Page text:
Daniel answered the king and said, “No wise men, enchanters, magicians, or astrologers can show to the king the mystery that the king has asked, but there is a God in heaven who reveals mysteries, and he has made known to King Nebuchadnezzar what will be in the latter days. Your dream and the visions of your head as you lay in bed are these: To you, O king, as you lay in bed came thoughts of what would be after this, and he who reveals mysteries made known to you what is to be. But as for me, this mystery has been revealed to me, not because of any wisdom that I have more than all the living, but in order that the interpretation may be made known to the king, and that you may know the thoughts of your mind. Daniel 2:27–30
Our last post traced the remarkable turn of events that culminated in Nebuchadnezzar’s famous dream. After waiting for centuries, God chose to set Israel aside and open communications with the greatest king of the pagan world. The divine decision to take up dealings with Babylon’s darling was a radical move that must have stunned many devout Jews.
People are creatures of habit, often relying on rules and customs to give them a sense of safety and control. Our self-confidence grows deadly when we use religion to justify ourselves and avoid maturity, but our Lord is immune to this danger and committed to purging it from each of us. He wasn’t going to step aside and allow Israel to drift into a comfortable apostasy. His people had slumped into delusional, self-righteous slumber when God suddenly hit the brakes, fishtailed the car, and sped His way in an entirely new direction.
God had yet another surprise in store for captive Israel, embodied in the form of an impromptu prophet. Daniel came out of nowhere and became a prophet unlike any before him. In fact, had the Lord Jesus not called him a prophet (Mt. 24:15) we might have wondered what to call him.
Prophets and prophecy were a well-known and firmly established part of life in Israel and throughout the ancient world. Moses—regarded as Israel’s greatest prophet (Dt. 34:10)—was used by God to guide Israel through its redemption from Egypt and its development as God’s sacred nation (Ex. 3:7–8; 19:3–5). Even the patriarchs, such as Abraham and Isaac, were recognized as God’s prophets (Gen. 20:7; Ps. 105:15); so the role of prophet was truly ancient, existing long before the offices of priest and king (Jude 1:14). Moreover, the role of prophet was far more expansive than the monarchy and the priesthood, involving men and women (Ex. 15:20; Judg. 4:4), rich and poor alike (Num. 11:29; Amos 1:1). Even donkeys and deranged men prophesied (Num. 22:20; 1 Sam. 19:24), which ultimately gives us a clue to what prophecy is really about.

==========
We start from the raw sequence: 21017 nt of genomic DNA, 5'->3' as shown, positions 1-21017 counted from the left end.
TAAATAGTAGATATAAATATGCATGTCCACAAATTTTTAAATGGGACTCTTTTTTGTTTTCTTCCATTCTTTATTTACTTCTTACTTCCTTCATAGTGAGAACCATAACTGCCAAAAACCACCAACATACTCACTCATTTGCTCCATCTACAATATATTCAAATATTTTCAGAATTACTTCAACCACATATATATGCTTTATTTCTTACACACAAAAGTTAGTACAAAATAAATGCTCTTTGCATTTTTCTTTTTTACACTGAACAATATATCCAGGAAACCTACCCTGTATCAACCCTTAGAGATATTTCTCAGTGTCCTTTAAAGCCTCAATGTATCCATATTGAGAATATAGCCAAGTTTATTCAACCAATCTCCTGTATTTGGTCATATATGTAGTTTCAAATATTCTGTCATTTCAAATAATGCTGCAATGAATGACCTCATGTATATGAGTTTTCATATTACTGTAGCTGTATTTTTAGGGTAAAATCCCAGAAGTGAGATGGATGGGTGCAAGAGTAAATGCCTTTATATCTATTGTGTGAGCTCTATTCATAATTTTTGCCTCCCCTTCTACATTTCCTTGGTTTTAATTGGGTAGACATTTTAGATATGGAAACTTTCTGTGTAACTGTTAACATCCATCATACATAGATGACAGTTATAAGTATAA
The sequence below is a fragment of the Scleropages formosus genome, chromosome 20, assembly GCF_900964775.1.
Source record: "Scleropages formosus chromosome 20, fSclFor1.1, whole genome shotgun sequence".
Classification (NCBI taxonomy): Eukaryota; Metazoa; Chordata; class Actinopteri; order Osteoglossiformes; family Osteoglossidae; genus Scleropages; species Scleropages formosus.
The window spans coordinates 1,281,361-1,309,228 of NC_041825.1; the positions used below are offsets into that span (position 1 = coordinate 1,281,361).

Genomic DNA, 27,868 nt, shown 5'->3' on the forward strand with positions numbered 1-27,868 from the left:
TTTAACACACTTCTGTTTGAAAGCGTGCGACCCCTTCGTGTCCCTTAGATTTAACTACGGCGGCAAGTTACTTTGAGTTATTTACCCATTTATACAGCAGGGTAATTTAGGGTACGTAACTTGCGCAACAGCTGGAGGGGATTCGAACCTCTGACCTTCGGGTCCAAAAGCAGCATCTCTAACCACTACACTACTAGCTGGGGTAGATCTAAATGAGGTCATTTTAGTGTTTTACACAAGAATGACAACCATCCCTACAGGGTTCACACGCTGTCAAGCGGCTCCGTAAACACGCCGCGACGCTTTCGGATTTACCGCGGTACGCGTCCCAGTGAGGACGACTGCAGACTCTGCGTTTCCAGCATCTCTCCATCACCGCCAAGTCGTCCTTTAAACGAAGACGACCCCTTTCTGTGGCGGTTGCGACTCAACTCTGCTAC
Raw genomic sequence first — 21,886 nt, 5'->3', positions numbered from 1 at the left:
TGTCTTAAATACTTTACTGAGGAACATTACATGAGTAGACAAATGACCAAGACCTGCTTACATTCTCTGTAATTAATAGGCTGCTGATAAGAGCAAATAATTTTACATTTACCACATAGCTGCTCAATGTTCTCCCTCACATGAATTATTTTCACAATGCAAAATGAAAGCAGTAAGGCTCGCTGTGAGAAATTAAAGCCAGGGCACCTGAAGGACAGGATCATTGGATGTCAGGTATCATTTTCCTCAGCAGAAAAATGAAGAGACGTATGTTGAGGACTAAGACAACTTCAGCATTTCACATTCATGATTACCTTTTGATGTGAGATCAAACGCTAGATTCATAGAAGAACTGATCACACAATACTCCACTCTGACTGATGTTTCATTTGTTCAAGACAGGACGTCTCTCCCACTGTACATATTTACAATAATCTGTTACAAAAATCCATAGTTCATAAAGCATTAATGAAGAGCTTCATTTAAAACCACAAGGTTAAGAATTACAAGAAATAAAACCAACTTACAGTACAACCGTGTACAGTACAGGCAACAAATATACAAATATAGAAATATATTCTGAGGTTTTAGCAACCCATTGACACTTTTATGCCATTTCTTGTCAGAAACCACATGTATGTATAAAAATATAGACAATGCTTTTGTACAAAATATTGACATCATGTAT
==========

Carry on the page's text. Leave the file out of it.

Missing the Message
Prophecy is usually understood to be a miraculous foretelling of the future, but this is a misconception that misses the heart of the matter. Prophecy is not a magical ability to tell fortunes but rather an ability to make God’s mind known to others. Prophets are God’s representatives, speaking on His behalf and giving direction for His people’s present need (Num. 11:16–17; 1 Cor. 14:3). Foretelling of future events was significant in confirming that the prophet was indeed God’s mouthpiece, instead of an arrogant imposter (Dt. 18:22; Jer. 28:8–9). More than that, events foretold were never supplied as spiritual stunts but opportunities for God to make His heart known to His people. We take time to show others who we are by what we do, and it is no less the case with God. Every event foretold has been given so that we may know and understand God’s heart, so an over-occupation with prophetic events can miss the point, rather like a lover who is so enthralled by the beauty of a valentine that he never finds the message inside.
Man with a Message
Defeated and disqualified, captive Israel deeply needed to hear from God. Daniel would bear this responsibility, but in a manner unlike any prophet before him. We will explore this subject in detail in our next post. In the meantime, have you noticed some ways that Daniel’s ministry differs from the ministry of Moses, Elijah, or Isaiah?
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